Burn Notice Review: Besieged by MediocrityJim Garner at .
After several exciting installments, this week we were "Besieged" with an absolutely mediocre episode of Burn Notice.
It was simply not of the quality and caliber we have come to expect from Matt Nix and his team. The entire plot was like walking through a mud puddle. Sure, it was a little amusing, but it had no depth.
To start with, Jacob was inept to the point that I don’t see how he lived long enough for Michael to even find him. In fact, it seemed that Sam found Jacob so forgettable he spoke to Mr. Pickles (the dog) more often. How did this guy learn to portray Michael? Where is the confidence and strength it would take to walk into a store "in character" and not slip out before you leave?
Maybe the title is referencing that we are besieged with clichés and stereotypes?
The lead villain was a gun-toting-nut with a southern accent and a personal agenda? Yee Haw! Where are the Duke boys when we need them? The only thing that wasn’t a cliché about Zachariah was that he was in Miami and not in Texas.I had thought the private military group had some potential; I was even more expectant when Zachariah turned out to be played by W. Earl Brown. I loved Brown’s work on Deadwood as Dan, and he was perfect for a gun-crazed southern boy.
Yet when his dialogue about being a free man in a country oppressed by the government went on for more than a minute, he lost me. He could have been saying it in a bar with a beer in his hand, and it wouldn’t have changed the impact of the scene at all.
He wasn’t scary, he was barely threatening, and not even very bright. Simply put, he was not in the same class as Michael, who walked all over him.
Early in the episode, it was hinted that Denise was about to lose her mind. It’s okay if you didn’t get the hint because by the midway point subtly was thrown out the window. We had it spelled it out for us.
Even then, nothing about Denise's behavior or speech gave me the feeling she was on the edge. She was distraught, yes, but she was also lucid, alert, and engaging people in conversation.
Which made all the slow and calm talking Michael, Madeline, and Jesse did to her come across like they were trying to order food in a third world country. I would like a glass of w_a_t_e_r, you know el-water-o?"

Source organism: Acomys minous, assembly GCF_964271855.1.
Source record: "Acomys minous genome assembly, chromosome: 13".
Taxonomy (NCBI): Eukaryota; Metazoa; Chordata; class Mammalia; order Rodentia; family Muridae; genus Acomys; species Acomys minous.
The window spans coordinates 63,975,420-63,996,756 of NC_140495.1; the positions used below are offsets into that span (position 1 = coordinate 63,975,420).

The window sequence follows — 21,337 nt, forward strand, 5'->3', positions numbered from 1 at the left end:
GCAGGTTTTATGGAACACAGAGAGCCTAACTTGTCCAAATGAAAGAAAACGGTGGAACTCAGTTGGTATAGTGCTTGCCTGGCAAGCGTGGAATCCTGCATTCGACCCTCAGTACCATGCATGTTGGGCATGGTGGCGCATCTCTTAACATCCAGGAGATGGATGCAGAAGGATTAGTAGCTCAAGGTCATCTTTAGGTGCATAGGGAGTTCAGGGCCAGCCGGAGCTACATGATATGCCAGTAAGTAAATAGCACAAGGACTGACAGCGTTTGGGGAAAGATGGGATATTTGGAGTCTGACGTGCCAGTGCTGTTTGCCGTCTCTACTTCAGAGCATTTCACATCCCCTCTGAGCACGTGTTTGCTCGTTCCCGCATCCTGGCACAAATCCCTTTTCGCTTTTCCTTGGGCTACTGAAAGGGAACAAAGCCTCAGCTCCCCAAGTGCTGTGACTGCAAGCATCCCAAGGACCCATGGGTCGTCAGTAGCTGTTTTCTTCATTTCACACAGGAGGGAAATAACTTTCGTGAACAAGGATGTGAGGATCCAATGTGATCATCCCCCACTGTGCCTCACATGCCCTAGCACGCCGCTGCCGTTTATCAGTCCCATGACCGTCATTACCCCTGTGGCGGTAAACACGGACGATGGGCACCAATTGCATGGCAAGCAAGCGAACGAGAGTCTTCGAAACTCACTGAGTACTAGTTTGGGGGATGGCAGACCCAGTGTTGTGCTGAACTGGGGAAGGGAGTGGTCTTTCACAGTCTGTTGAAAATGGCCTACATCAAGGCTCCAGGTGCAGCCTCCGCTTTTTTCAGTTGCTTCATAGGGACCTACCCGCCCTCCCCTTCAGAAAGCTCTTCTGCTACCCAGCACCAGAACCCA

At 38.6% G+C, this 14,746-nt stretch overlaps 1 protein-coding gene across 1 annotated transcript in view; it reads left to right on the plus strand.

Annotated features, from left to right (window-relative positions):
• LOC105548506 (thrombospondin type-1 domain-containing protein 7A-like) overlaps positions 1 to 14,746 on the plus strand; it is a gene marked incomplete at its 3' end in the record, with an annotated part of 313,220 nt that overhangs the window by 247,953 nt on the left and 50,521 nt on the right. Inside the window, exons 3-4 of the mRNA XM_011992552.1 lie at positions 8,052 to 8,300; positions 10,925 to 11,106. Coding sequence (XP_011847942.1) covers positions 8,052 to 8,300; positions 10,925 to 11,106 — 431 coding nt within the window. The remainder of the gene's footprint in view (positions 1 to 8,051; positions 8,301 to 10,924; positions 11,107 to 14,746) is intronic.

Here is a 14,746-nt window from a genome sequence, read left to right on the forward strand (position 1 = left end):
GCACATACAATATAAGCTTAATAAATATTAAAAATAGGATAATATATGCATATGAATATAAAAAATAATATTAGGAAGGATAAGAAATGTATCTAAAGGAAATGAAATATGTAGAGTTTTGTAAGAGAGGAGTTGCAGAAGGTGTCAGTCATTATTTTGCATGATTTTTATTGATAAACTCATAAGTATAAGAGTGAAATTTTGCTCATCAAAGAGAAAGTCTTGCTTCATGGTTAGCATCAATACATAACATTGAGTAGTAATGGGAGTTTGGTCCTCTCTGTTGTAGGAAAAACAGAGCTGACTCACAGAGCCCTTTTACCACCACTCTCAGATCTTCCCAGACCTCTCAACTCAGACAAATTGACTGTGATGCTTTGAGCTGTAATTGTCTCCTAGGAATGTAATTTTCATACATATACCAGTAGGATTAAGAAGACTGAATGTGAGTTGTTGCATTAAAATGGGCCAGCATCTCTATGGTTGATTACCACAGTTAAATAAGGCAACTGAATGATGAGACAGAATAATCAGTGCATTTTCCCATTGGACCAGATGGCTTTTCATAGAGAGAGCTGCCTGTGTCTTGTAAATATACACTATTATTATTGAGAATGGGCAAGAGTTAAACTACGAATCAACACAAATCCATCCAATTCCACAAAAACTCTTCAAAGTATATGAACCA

Then we had John. I could never figure him out. He was a Veteran himself, but his PTSD was from losing his brother in the service, which led him to take refuge in a third-rate para-military militia that was led by a man who never served. Sorry, I still don’t get it.
Maybe it’s because, like Michael, I have served in the military and he is right. It’s not hard to pick out the wannabes from the previously-was. Honestly, John’s character would have made more sense if the writers had made him the E.N.I.C. (Extremist Nutbag in Charge) and had him spouting the drivel that Zachariah had done instead.
But the episode was not entirely without its merits. The biggest being Michael’s haircut! My wife is never going to let me live it down that I finally mentioned his hair, and then it got fixed.
Past Michael's styling new hairdo, there was some entertaining quotes (who didn't love Sam talking to Mr. Pickles?) And there was one great comment from Michael implying how he had a loving mom right at the end of the episode when he said Tommy would be okay because he did, too.
Have opponents like Eve lowered my tolerance for one dimensional bad guys? Probably. You tell me, am I being too hard on the episode? Has the previously amazing writing made me jaded to average writing or was this truly a near-sub-standard hour of TV?
Jim G. is a TV Fanatic Staff Writer. Follow him on Twitter.